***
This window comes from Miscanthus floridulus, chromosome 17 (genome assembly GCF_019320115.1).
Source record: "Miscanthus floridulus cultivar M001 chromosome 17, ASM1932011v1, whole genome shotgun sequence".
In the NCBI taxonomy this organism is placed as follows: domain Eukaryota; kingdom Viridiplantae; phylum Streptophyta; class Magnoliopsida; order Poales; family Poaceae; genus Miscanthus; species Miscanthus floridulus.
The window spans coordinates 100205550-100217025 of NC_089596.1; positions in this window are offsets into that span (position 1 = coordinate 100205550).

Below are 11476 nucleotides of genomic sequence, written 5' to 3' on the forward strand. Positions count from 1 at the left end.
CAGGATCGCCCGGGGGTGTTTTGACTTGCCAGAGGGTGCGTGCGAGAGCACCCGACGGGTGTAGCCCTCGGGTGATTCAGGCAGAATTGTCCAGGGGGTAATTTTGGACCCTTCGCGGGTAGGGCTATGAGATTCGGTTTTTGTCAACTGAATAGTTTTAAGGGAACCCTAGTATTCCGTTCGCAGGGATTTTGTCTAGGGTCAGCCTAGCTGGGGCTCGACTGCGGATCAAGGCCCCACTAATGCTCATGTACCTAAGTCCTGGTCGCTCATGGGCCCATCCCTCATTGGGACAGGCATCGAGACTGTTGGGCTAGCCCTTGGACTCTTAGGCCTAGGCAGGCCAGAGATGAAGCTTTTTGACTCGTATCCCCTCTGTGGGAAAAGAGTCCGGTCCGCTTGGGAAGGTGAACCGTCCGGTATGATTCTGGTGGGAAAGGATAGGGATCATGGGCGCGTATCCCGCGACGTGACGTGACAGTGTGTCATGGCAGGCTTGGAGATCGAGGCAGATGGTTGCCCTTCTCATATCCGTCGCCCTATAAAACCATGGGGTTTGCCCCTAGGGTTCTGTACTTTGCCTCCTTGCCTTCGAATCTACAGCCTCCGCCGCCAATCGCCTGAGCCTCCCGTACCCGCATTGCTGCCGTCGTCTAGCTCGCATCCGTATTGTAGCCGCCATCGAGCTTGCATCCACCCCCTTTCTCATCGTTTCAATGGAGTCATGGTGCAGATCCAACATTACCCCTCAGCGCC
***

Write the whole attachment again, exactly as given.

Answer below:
This window comes from Miscanthus floridulus, chromosome 17 (genome assembly GCF_019320115.1).
Source record: "Miscanthus floridulus cultivar M001 chromosome 17, ASM1932011v1, whole genome shotgun sequence".
In the NCBI taxonomy this organism is placed as follows: domain Eukaryota; kingdom Viridiplantae; phylum Streptophyta; class Magnoliopsida; order Poales; family Poaceae; genus Miscanthus; species Miscanthus floridulus.
The window spans coordinates 100205550-100217025 of NC_089596.1; positions in this window are offsets into that span (position 1 = coordinate 100205550).

Below are 11476 nucleotides of genomic sequence, written 5' to 3' on the forward strand. Positions count from 1 at the left end.
CAGGATCGCCCGGGGGTGTTTTGACTTGCCAGAGGGTGCGTGCGAGAGCACCCGACGGGTGTAGCCCTCGGGTGATTCAGGCAGAATTGTCCAGGGGGTAATTTTGGACCCTTCGCGGGTAGGGCTATGAGATTCGGTTTTTGTCAACTGAATAGTTTTAAGGGAACCCTAGTATTCCGTTCGCAGGGATTTTGTCTAGGGTCAGCCTAGCTGGGGCTCGACTGCGGATCAAGGCCCCACTAATGCTCATGTACCTAAGTCCTGGTCGCTCATGGGCCCATCCCTCATTGGGACAGGCATCGAGACTGTTGGGCTAGCCCTTGGACTCTTAGGCCTAGGCAGGCCAGAGATGAAGCTTTTTGACTCGTATCCCCTCTGTGGGAAAAGAGTCCGGTCCGCTTGGGAAGGTGAACCGTCCGGTATGATTCTGGTGGGAAAGGATAGGGATCATGGGCGCGTATCCCGCGACGTGACGTGACAGTGTGTCATGGCAGGCTTGGAGATCGAGGCAGATGGTTGCCCTTCTCATATCCGTCGCCCTATAAAACCATGGGGTTTGCCCCTAGGGTTCTGTACTTTGCCTCCTTGCCTTCGAATCTACAGCCTCCGCCGCCAATCGCCTGAGCCTCCCGTACCCGCATTGCTGCCGTCGTCTAGCTCGCATCCGTATTGTAGCCGCCATCGAGCTTGCATCCACCCCCTTTCTCATCGTTTCAATGGAGTCATGGTGCAGATCCAACATTACCCCTCAGCGCC